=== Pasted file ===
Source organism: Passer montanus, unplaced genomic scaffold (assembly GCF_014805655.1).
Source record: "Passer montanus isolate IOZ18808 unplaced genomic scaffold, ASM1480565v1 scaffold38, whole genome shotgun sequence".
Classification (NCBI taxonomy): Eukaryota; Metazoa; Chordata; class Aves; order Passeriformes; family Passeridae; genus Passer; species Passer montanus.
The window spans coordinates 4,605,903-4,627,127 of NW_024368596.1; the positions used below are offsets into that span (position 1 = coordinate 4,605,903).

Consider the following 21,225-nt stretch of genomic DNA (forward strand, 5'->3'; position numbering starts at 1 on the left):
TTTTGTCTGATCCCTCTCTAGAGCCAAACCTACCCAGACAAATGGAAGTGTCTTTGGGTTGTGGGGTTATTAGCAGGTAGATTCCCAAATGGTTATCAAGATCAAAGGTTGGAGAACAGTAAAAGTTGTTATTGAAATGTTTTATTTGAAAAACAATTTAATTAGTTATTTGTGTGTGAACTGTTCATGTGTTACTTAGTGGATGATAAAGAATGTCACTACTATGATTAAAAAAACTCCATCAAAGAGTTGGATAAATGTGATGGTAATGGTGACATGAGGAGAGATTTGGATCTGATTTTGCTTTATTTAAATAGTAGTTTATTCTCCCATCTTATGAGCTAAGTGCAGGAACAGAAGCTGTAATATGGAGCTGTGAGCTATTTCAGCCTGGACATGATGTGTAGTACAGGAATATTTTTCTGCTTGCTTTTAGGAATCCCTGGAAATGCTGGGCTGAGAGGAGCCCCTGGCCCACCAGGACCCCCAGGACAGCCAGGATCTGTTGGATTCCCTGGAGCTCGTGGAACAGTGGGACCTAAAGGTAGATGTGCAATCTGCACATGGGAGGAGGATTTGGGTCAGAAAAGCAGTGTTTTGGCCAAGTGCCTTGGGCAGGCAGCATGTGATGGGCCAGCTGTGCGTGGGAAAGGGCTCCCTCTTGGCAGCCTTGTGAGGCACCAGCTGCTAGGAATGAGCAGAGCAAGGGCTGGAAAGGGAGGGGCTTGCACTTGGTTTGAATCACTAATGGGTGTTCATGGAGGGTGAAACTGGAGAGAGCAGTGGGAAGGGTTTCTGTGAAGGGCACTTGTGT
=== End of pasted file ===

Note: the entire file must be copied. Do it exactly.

Source organism: Passer montanus, unplaced genomic scaffold (assembly GCF_014805655.1).
Source record: "Passer montanus isolate IOZ18808 unplaced genomic scaffold, ASM1480565v1 scaffold38, whole genome shotgun sequence".
Classification (NCBI taxonomy): Eukaryota; Metazoa; Chordata; class Aves; order Passeriformes; family Passeridae; genus Passer; species Passer montanus.
The window spans coordinates 4,605,903-4,627,127 of NW_024368596.1; the positions used below are offsets into that span (position 1 = coordinate 4,605,903).

Consider the following 21,225-nt stretch of genomic DNA (forward strand, 5'->3'; position numbering starts at 1 on the left):
TTTTGTCTGATCCCTCTCTAGAGCCAAACCTACCCAGACAAATGGAAGTGTCTTTGGGTTGTGGGGTTATTAGCAGGTAGATTCCCAAATGGTTATCAAGATCAAAGGTTGGAGAACAGTAAAAGTTGTTATTGAAATGTTTTATTTGAAAAACAATTTAATTAGTTATTTGTGTGTGAACTGTTCATGTGTTACTTAGTGGATGATAAAGAATGTCACTACTATGATTAAAAAAACTCCATCAAAGAGTTGGATAAATGTGATGGTAATGGTGACATGAGGAGAGATTTGGATCTGATTTTGCTTTATTTAAATAGTAGTTTATTCTCCCATCTTATGAGCTAAGTGCAGGAACAGAAGCTGTAATATGGAGCTGTGAGCTATTTCAGCCTGGACATGATGTGTAGTACAGGAATATTTTTCTGCTTGCTTTTAGGAATCCCTGGAAATGCTGGGCTGAGAGGAGCCCCTGGCCCACCAGGACCCCCAGGACAGCCAGGATCTGTTGGATTCCCTGGAGCTCGTGGAACAGTGGGACCTAAAGGTAGATGTGCAATCTGCACATGGGAGGAGGATTTGGGTCAGAAAAGCAGTGTTTTGGCCAAGTGCCTTGGGCAGGCAGCATGTGATGGGCCAGCTGTGCGTGGGAAAGGGCTCCCTCTTGGCAGCCTTGTGAGGCACCAGCTGCTAGGAATGAGCAGAGCAAGGGCTGGAAAGGGAGGGGCTTGCACTTGGTTTGAATCACTAATGGGTGTTCATGGAGGGTGAAACTGGAGAGAGCAGTGGGAAGGGTTTCTGTGAAGGGCACTTGTGT